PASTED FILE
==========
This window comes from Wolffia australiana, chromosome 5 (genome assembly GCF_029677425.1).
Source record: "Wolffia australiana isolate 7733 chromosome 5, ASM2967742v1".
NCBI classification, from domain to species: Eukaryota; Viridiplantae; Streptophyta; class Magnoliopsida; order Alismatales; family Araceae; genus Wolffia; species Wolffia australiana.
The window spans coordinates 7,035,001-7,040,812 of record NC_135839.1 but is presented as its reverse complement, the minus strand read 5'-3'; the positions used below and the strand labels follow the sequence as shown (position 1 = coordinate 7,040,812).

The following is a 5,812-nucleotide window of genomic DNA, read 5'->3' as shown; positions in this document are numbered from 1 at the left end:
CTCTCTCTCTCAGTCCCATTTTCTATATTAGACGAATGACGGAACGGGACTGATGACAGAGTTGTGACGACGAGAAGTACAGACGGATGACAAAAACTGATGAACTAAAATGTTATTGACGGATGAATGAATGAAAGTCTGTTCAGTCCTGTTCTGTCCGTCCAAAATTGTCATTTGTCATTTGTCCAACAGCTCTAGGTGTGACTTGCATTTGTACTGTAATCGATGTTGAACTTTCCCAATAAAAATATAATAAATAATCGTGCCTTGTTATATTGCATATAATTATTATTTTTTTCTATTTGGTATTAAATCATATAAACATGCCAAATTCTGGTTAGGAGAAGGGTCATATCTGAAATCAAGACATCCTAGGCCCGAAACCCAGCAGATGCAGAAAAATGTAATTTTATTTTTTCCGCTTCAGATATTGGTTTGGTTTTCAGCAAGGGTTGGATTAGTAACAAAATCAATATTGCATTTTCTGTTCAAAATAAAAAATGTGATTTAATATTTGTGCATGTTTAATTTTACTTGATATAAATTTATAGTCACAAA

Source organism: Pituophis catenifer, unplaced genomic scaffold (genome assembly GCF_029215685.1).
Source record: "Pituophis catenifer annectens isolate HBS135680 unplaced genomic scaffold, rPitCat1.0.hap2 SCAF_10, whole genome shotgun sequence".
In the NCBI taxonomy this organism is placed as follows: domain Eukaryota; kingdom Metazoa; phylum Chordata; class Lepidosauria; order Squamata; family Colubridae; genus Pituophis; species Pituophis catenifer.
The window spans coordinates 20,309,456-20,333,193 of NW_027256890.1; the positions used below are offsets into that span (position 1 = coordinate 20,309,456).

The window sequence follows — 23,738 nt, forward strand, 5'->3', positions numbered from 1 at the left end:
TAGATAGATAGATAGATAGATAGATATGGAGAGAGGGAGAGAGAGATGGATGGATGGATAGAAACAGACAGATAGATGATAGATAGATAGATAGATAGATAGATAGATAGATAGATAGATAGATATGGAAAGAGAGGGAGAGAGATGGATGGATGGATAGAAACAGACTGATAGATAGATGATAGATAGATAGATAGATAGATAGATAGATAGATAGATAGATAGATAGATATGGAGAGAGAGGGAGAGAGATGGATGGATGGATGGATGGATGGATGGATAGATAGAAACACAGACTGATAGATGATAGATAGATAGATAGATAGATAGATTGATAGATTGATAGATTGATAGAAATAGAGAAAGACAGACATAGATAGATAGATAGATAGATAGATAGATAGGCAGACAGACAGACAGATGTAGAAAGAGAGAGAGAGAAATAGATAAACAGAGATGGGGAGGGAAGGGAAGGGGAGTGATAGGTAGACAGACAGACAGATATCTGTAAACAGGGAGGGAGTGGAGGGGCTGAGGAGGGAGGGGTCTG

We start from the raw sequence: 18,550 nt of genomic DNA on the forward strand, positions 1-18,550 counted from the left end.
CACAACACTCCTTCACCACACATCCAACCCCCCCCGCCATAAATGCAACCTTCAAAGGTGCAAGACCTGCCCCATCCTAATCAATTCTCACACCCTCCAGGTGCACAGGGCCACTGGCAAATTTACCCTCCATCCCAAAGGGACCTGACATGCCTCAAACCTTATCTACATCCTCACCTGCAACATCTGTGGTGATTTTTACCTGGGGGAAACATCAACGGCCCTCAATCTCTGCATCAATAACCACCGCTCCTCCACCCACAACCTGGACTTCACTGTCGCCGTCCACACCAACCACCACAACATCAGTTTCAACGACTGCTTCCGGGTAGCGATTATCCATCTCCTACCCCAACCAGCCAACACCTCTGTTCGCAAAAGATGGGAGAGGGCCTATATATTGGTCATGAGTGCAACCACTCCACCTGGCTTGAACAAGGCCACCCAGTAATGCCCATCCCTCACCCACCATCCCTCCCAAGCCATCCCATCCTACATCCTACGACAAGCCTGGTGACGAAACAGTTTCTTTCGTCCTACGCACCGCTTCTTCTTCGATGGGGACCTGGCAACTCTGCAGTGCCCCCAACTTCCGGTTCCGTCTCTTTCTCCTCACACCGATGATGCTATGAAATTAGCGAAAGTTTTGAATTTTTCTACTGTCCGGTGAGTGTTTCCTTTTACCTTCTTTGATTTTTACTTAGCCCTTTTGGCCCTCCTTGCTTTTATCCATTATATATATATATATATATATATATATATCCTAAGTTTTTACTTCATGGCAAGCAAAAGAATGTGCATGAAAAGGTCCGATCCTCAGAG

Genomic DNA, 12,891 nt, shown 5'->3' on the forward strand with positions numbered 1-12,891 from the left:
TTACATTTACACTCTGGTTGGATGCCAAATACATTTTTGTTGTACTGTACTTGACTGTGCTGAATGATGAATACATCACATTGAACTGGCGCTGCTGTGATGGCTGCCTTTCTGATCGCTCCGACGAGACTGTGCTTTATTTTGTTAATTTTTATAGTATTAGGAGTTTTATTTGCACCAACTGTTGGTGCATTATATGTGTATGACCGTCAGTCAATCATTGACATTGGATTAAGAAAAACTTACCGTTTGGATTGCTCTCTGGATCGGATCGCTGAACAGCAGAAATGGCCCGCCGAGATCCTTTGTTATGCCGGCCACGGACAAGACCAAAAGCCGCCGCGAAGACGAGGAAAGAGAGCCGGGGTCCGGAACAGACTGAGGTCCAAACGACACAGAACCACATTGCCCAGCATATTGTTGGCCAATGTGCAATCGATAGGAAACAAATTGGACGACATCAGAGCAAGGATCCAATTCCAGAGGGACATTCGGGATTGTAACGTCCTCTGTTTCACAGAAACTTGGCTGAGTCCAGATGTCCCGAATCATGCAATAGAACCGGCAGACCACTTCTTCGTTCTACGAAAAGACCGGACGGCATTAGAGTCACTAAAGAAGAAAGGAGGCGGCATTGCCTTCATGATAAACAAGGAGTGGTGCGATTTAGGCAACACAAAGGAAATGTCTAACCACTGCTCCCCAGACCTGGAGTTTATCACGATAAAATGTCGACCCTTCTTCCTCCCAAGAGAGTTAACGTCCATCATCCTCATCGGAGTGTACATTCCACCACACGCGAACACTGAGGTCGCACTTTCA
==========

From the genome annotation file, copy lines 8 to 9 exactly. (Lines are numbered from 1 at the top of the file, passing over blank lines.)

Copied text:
Source record: "Pituophis catenifer annectens isolate HBS135680 unplaced genomic scaffold, rPitCat1.0.hap2 SCAF_10, whole genome shotgun sequence".
In the NCBI taxonomy this organism is placed as follows: domain Eukaryota; kingdom Metazoa; phylum Chordata; class Lepidosauria; order Squamata; family Colubridae; genus Pituophis; species Pituophis catenifer.